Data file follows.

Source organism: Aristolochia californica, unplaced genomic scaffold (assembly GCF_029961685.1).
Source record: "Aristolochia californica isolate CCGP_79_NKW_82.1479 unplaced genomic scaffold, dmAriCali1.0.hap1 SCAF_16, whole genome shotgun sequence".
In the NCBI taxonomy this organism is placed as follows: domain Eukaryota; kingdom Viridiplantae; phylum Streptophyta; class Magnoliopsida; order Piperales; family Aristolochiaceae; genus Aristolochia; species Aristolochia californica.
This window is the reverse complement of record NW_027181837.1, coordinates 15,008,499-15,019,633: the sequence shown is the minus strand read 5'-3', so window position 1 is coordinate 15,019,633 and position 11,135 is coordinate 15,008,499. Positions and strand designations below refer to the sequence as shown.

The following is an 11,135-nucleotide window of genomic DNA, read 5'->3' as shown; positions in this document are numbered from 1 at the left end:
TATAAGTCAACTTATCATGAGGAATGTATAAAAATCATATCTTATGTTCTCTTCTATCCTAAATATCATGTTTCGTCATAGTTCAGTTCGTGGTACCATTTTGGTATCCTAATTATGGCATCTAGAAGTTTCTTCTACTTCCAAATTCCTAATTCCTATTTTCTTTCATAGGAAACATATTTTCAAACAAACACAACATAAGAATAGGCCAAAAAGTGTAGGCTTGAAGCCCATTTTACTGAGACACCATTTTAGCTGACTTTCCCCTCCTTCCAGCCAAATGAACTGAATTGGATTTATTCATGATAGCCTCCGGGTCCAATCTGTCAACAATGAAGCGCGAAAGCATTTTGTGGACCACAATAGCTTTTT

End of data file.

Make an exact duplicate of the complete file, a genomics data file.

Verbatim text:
Source organism: Aristolochia californica, unplaced genomic scaffold (assembly GCF_029961685.1).
Source record: "Aristolochia californica isolate CCGP_79_NKW_82.1479 unplaced genomic scaffold, dmAriCali1.0.hap1 SCAF_16, whole genome shotgun sequence".
In the NCBI taxonomy this organism is placed as follows: domain Eukaryota; kingdom Viridiplantae; phylum Streptophyta; class Magnoliopsida; order Piperales; family Aristolochiaceae; genus Aristolochia; species Aristolochia californica.
This window is the reverse complement of record NW_027181837.1, coordinates 15,008,499-15,019,633: the sequence shown is the minus strand read 5'-3', so window position 1 is coordinate 15,019,633 and position 11,135 is coordinate 15,008,499. Positions and strand designations below refer to the sequence as shown.

The following is an 11,135-nucleotide window of genomic DNA, read 5'->3' as shown; positions in this document are numbered from 1 at the left end:
TATAAGTCAACTTATCATGAGGAATGTATAAAAATCATATCTTATGTTCTCTTCTATCCTAAATATCATGTTTCGTCATAGTTCAGTTCGTGGTACCATTTTGGTATCCTAATTATGGCATCTAGAAGTTTCTTCTACTTCCAAATTCCTAATTCCTATTTTCTTTCATAGGAAACATATTTTCAAACAAACACAACATAAGAATAGGCCAAAAAGTGTAGGCTTGAAGCCCATTTTACTGAGACACCATTTTAGCTGACTTTCCCCTCCTTCCAGCCAAATGAACTGAATTGGATTTATTCATGATAGCCTCCGGGTCCAATCTGTCAACAATGAAGCGCGAAAGCATTTTGTGGACCACAATAGCTTTTT